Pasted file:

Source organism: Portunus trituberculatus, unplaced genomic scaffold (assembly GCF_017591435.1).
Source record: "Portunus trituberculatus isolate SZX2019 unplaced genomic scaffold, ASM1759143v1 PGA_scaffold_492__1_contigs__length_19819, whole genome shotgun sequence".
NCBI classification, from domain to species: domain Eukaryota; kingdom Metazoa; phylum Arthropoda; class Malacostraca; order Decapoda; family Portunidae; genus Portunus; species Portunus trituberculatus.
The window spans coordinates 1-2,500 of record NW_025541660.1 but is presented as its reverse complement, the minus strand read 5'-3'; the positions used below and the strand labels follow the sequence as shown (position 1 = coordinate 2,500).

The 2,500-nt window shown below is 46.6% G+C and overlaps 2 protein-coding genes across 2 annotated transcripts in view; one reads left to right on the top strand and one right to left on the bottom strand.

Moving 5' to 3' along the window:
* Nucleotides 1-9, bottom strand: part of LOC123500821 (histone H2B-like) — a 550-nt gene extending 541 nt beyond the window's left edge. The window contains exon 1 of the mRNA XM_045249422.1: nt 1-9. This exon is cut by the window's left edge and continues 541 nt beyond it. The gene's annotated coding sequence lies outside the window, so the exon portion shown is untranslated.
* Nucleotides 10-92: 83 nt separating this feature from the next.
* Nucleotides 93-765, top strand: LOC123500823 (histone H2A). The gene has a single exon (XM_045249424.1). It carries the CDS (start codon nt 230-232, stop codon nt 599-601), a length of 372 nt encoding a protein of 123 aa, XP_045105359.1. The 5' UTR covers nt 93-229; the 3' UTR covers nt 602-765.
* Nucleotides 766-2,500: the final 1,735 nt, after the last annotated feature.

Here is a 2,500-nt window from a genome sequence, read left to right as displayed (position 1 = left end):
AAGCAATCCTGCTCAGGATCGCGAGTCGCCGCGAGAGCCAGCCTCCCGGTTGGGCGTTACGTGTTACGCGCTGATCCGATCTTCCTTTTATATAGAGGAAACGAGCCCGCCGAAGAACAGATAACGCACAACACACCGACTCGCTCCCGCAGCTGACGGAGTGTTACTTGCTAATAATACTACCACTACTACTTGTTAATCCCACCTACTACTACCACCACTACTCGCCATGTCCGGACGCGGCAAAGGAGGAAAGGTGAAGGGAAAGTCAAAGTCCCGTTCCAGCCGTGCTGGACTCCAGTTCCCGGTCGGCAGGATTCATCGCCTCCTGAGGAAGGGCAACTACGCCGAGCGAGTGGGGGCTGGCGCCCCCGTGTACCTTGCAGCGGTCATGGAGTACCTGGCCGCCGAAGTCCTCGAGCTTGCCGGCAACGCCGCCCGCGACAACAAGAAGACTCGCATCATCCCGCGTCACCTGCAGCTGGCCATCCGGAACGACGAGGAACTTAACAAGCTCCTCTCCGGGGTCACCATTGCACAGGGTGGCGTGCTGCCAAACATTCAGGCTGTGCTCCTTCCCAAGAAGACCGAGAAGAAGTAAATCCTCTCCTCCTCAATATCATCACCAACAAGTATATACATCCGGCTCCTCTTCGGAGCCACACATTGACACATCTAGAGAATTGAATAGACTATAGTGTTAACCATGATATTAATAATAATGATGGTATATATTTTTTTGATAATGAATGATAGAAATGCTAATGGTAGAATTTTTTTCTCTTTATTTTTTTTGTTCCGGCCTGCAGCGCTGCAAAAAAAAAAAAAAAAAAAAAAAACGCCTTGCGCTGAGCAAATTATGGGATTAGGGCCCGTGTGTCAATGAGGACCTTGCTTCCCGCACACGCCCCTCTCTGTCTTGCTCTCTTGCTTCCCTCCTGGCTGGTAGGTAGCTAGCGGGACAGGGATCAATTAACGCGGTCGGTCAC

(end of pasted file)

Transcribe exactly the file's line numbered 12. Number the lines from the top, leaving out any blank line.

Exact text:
AAGCAATCCTGCTCAGGATCGCGAGTCGCCGCGAGAGCCAGCCTCCCGGTTGGGCGTTACGTGTTACGCGCTGATCCGATCTTCCTTTTATATAGAGGAAACGAGCCCGCCGAAGAACAGATAACGCACAACACACCGACTCGCTCCCGCAGCTGACGGAGTGTTACTTGCTAATAATACTACCACTACTACTTGTTAATCCCACCTACTACTACCACCACTACTCGCCATGTCCGGACGCGGCAAAGGAGGAAAGGTGAAGGGAAAGTCAAAGTCCCGTTCCAGCCGTGCTGGACTCCAGTTCCCGGTCGGCAGGATTCATCGCCTCCTGAGGAAGGGCAACTACGCCGAGCGAGTGGGGGCTGGCGCCCCCGTGTACCTTGCAGCGGTCATGGAGTACCTGGCCGCCGAAGTCCTCGAGCTTGCCGGCAACGCCGCCCGCGACAACAAGAAGACTCGCATCATCCCGCGTCACCTGCAGCTGGCCATCCGGAACGACGAGGAACTTAACAAGCTCCTCTCCGGGGTCACCATTGCACAGGGTGGCGTGCTGCCAAACATTCAGGCTGTGCTCCTTCCCAAGAAGACCGAGAAGAAGTAAATCCTCTCCTCCTCAATATCATCACCAACAAGTATATACATCCGGCTCCTCTTCGGAGCCACACATTGACACATCTAGAGAATTGAATAGACTATAGTGTTAACCATGATATTAATAATAATGATGGTATATATTTTTTTGATAATGAATGATAGAAATGCTAATGGTAGAATTTTTTTCTCTTTATTTTTTTTGTTCCGGCCTGCAGCGCTGCAAAAAAAAAAAAAAAAAAAAAAAACGCCTTGCGCTGAGCAAATTATGGGATTAGGGCCCGTGTGTCAATGAGGACCTTGCTTCCCGCACACGCCCCTCTCTGTCTTGCTCTCTTGCTTCCCTCCTGGCTGGTAGGTAGCTAGCGGGACAGGGATCAATTAACGCGGTCGGTCAC